a good carp lake, you’ll see some big lips sticking out of the water nearby, and those lips will keep moving closer until they engulf the fry. Set the hook now, but be aware. If you set the hook on a short line, you could have a carp in your lap (or worse) almost instantaneously. The carp will jump as soon as it feels the hook’s sting, and it will jump several times before you land it … if you land it. Boating a 50-pounder — and 50-pounders are common — is like landing a sailfish.
Many anglers curse gar as scourges of young sportfish. Still others dislike the gar’s uncanny knack for stealing bait and mangling lures. No one can deny, however, that gar are noteworthy opponents on rod and reel. These powerful fish jump like tarpon, and landing a heavyweight is a thrilling challenge.
Species that can be targeted in Arkansas include spotted gar, shortnose gar and the sometimes huge alligator gar. The most common and widespread species, however, is the longnose gar. Ten- to 20-pounders are abundant in many large streams and reservoirs, with trophy fish exceeding 40 pounds.
How to catch them: To catch big longnose gar, use heavy tackle: 50- to 80-pound test line, a heavy-action rod and a baitcasting reel with an excellent drag. Most serious gar anglers also use a steel leader as insurance against the gar’s sharp teeth and violent thrashing.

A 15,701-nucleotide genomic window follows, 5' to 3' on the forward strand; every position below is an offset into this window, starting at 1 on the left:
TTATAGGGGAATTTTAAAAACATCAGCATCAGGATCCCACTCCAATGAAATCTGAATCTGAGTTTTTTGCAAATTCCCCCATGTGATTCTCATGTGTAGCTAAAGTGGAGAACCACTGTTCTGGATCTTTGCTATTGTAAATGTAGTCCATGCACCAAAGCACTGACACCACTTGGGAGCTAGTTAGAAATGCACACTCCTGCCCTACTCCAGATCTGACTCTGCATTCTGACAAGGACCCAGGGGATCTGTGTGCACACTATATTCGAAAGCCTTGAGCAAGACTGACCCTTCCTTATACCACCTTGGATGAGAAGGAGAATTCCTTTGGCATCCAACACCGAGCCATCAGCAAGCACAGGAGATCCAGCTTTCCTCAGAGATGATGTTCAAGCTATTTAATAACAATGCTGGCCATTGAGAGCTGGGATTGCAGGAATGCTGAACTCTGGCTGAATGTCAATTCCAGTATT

One excellent gar-fishing tactic employs a 6-inch length of 3/8-inch nylon rope attached to a wire leader. Fibers on the ends of the rope are unraveled, bucktail style. This “lure” is then cast near surface-feeding gar, which find it irresistible. When a gar strikes, the nylon threads tangle in its many sharp teeth, holding it securely while the angler plays it in — if he’s lucky. No hooks are required, and it really works.
The attitude most anglers have toward roughfish is perhaps summarized by a conversation I once had with an angler drifting past my drum fishing hole.
“How’s fishin’?” he asked.
“Really? What for?”
At that time, my pole bobbed, and I set the hook in a dandy drum. The fish splashed both of us, then popped my line and was gone. The fisherman stared at the swirling water.
“That looked like a nice one,” he said.
Then, sheepishly, he asked, “Mind if I give it a try?”
None Keith Sutton can be reached at .